Consultants from the World Bank and the African Development Bank have been hired to help secure better revenue sharing terms with oil explorers.

The experts will review the Petroleum (Exploration and Production) Act Cap 308 and Model PSC to ensure the government, local authorities and communities get the most from the oil wealth.

In the new licensing regime, Kenya would raise the signing bonus that companies pay when they are granted new licences, which stands at Sh25.5 million.

“Currently, an oil exploration company could sink wells and pocket 100 per cent from sales. We are looking at a revenue enhancement and management model,” says Energy PS Patrick Nyoike.

Other challenges include practical testing of the tax legislation as well as limited skills among Kenyans on the taxation of the petroleum production.

Multiplicity of tax provisions also calls for standardisation in the PSC while experts have faulted the level of discretion in the hands of the ministry.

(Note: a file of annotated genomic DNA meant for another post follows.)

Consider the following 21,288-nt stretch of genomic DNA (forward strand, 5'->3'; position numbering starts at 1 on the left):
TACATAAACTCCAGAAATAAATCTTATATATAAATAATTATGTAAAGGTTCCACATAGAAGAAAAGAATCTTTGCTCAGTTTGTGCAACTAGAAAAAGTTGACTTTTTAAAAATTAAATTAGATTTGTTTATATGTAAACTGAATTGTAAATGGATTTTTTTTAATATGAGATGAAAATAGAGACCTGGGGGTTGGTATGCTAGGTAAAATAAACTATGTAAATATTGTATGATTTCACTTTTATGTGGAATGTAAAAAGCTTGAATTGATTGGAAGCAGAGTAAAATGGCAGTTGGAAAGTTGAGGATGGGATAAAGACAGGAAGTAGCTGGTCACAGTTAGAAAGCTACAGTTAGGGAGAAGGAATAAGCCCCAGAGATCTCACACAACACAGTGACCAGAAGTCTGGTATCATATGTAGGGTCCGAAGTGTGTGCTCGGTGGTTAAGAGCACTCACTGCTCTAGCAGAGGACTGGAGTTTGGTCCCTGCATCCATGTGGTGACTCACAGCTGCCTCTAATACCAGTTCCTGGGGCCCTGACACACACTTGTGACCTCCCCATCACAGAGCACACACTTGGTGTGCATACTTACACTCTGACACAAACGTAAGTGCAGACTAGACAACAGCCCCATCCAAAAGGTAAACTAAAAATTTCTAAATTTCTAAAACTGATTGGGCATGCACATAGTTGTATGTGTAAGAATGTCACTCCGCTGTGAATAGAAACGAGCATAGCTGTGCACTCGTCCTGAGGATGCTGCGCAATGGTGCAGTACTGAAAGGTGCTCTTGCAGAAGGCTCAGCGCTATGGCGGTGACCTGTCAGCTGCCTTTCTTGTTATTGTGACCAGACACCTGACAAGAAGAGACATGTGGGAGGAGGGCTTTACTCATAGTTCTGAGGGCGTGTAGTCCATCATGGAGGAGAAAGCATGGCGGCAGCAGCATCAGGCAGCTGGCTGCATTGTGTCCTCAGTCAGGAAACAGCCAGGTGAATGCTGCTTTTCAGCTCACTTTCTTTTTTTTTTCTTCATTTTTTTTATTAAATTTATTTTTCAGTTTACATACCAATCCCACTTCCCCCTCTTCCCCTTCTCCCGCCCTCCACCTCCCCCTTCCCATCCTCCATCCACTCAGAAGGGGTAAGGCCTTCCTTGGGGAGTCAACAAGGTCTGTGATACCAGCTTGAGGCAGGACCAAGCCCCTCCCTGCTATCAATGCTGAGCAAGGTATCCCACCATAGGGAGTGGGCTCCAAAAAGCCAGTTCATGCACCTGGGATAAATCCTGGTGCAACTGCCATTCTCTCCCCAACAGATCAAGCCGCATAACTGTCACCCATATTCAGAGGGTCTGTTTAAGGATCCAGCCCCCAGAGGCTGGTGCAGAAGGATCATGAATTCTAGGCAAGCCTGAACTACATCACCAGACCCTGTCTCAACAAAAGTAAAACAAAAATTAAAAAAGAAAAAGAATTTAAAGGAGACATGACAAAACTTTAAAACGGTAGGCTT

In the draft National Energy Policy, the government has committed itself to adopt the Extractive Industries Transparency Initiative (EITI) treaty — a global standard that promotes revenue transparency.

But Ministry of Energy officials say this can only happen in the last and final stage of production.

“We are not ready because we do not yet have revenues from oil,” said Ministry of Energy commissioner for petroleum Martin Heya.

Civil society groups want the government to sign the transparency laws following the recent discoveries of commercially viable petroleum, coal and other mineral resources.

Even before the viability of these resources is determined, the civil society proposes that Kenya needs to promote openness and accountability in the mining sector by signing the EITI treaty.

They argue that the move will help the country to avoid a political and/or oil management curse witnessed in other mineral-rich countries in Africa.

“One of the deliverables from the regulatory framework review will be to join the EITI as the logical confirmation of intention to undertake transparency and accountability in the sector,” said a coalition of NGOs in a press statement. “The draft Energy Policy does indicate that Kenya will join EITI.”

Industry analysts say the treaty is necessary to ensure proper governance which is not guaranteed in the management of the sector.